The contest is a game development contest. Any form of game qualifies - puzzles, action, arcade, Roll Playing, adventure - you name it. To qualify in the contest you game must pertain to the winter season in some way, whether that be snow, or snowflakes or a winter scene or a seasonal twist around your favorite holiday. Keep it clean and presentable to people of many ideologies (no "Grandma got ran over by a raindeer" games please).
Programming begins now. Get you thoughts together and start working on your game. You will have until October 22nd to complete you game and submit it.
To submit your game please upload it to the FTP area at http://babek.info/libertybasicfiles/lbf_upload.php. When you upload your game please prefix the filename with "contest-". I will be posting the contest entries in an open area where they can be downloaded and played by our judges.
Your games must be submitted in the form of a BAS file. If you also want to include a TKN that is up to you. Do not upload the standard Liberty Basic support files (dlls and runtime engine). If you use graphics in your game (and imagine most of you will), then you should upload your entry in a zip file. Your game must include the following information at the top of your code:
The following are the official dates regarding this contest:
Begins: June 22, 2003
All Programs due by: October 22, 2003
Open Judging (by poll) begins: November 1, 2003
Polls close: November 30, 2003
Winners announced: December 1, 2003
Judging will be done by the community. To participate, download the contest entries and try them out. Make a note of your favorite and go to the poll site (to be announced later) and cast your vote. You will only be permitted to vote once.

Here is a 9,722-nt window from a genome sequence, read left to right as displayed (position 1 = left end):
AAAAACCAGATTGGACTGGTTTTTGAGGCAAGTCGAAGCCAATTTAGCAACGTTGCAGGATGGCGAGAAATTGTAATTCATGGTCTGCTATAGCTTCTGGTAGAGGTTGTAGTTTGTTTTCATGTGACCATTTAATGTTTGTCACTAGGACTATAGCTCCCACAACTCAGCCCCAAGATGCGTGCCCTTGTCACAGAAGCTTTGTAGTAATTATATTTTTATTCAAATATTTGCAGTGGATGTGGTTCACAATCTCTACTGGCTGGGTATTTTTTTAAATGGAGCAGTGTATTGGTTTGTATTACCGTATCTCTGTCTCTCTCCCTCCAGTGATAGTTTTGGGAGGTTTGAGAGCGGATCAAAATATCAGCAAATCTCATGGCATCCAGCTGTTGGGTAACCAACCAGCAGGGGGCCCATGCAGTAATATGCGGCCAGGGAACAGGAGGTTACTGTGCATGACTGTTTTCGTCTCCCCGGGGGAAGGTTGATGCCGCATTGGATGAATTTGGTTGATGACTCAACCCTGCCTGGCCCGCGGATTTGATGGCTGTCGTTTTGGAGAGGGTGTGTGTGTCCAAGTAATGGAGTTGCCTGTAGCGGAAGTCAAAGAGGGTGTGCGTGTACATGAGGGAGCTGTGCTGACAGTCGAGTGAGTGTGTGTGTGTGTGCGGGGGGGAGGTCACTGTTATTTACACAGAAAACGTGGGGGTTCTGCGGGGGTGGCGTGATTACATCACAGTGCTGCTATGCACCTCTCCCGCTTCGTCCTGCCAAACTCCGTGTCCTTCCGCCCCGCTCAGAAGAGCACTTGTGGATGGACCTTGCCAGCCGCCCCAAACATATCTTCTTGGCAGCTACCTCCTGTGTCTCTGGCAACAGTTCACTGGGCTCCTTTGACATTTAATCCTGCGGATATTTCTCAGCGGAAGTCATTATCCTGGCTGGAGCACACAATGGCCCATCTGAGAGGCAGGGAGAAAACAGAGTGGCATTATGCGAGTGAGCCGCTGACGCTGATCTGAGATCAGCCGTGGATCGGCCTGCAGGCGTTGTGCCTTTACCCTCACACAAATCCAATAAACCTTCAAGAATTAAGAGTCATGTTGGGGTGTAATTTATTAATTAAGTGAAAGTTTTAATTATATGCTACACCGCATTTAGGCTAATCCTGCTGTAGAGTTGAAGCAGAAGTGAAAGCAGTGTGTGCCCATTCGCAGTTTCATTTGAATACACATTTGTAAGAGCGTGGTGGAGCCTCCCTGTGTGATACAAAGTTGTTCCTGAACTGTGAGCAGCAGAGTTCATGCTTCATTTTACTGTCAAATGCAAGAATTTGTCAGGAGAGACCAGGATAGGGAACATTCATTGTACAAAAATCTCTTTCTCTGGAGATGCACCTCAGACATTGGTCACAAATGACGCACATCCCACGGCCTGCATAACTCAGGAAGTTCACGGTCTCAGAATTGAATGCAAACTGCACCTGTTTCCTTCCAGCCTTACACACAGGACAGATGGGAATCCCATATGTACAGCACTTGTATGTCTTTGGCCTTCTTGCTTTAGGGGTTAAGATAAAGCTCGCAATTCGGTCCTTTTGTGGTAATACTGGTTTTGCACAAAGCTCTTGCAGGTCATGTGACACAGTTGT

Prizes: This contest will have three winners. All three winners will receive a copy of GameWorkshop by Alyce Watson, graciously donated by Alyce for this contest. GameWorkshop is an awesome tool for bringing sprite based games to reality quickly and easily. I highly recommend it. Check it out at Alyces Restaurant. The first place winner will also receive a prize package of game related books which I have procured to this contest. The second place winner will get a book of game source code for earlier PCs from the annuals of Creative Computing - something to make the creative juices flow!
Please consider joining in. It will be a fun and richly rewarding contest!
Thanks. Brad Moore
Several of the great submissions this month are accompanied by addition files not available unless you download the monthly newsletter package as a zip file. You will find the following in the archive:
The Liberty BASIC Newsletter encourages all LB programmers to submit articles for publication. Everyone has something valuable to say, from beginners to veteran LBers. Consider sharing a code routine, with explanation. Perhaps you can review a favorite LB website, or program, or coding tool? Why not submit a list of questions that have been nagging at you? How about sharing your favorite algorithm?
The Publishing Team:
Alyce Watson: email@example.com
Brad Moore: firstname.lastname@example.org
Tom Nally: SteelWeaver52@aol.com
Carl Gundel: email@example.com
Bill Jennings: firstname.lastname@example.org